February 1, 2019
Madeleine Albright and David Miliband
(CNN) – In 1956, András Gróf decided to start walking. At 20, he had survived Hungarian fascism, Nazi occupation, and the invasion of the Soviet Red Army. To escape the crossfire of a bloody counterrevolution, he walked from Budapest to Vienna, where he reached the offices of the International Rescue Committee (IRC): an organization founded by Albert Einstein to help people fleeing violence and persecution.
The IRC put Gróf on a boat to the United States. When he arrived at Ellis Island, he took the name Andy Grove.
Andy Grove went on to become co-founder and CEO of Intel. He is recognized today as one of the people who profoundly shaped Silicon Valley and the digital transformation of the world economy. The decision to admit this one refugee created immense prosperity for America.
Not every person fleeing violence is the next Andy Grove, but his story represents a basic truth: when given the opportunity to rebuild their lives in a welcoming country, refugees make enormous contributions. Despite being among the most vulnerable and destitute when they arrive, the data shows that refugees work hard and quickly become net economic contributors in their host societies. In other words, resettling refugees is not just the right thing to do — it’s the smart thing, too.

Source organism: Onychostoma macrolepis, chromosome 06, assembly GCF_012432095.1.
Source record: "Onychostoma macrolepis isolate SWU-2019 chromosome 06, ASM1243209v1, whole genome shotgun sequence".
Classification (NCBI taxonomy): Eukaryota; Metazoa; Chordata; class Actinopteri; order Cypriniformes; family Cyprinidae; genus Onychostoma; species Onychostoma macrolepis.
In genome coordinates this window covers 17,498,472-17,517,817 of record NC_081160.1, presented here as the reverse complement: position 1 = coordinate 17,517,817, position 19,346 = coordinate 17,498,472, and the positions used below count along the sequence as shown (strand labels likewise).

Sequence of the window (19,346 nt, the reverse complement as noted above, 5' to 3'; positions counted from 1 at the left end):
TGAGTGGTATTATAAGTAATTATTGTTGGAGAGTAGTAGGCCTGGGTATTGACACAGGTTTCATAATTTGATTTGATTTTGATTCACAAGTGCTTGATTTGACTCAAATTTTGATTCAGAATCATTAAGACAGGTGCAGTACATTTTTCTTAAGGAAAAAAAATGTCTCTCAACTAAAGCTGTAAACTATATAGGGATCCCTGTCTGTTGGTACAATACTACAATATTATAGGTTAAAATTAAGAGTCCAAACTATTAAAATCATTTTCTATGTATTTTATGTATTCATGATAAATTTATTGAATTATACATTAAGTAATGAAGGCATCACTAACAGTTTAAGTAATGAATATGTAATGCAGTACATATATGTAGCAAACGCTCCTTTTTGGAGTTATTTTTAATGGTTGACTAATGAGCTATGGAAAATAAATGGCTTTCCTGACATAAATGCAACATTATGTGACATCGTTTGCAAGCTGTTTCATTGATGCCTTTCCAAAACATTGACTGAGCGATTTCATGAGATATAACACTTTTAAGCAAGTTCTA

Yet today, the global refugee resettlement system is breaking down. There are approximately 1.4 million refugees worldwide who are in need of urgent resettlement — either because of their ethnicity, religion, sexual orientation or poor health. But in 2018, just 100,000 refugees were resettled, down from the previous year’s 180,000. Countries that once proudly welcomed refugees are closing their doors. Under the Trump administration, the United States is less welcoming to the international homeless now than at any time in modern memory.
This moment demands bold action — not only to revive the bipartisan American tradition of resettling refugees, but to broaden the coalition of countries accepting the world’s most vulnerable people.
At the IRC, we have concluded that persuading more countries to accept refugees requires a new coalition of actors — from the private sector, philanthropy and civil society — to address three constraints that hold countries back from doing more.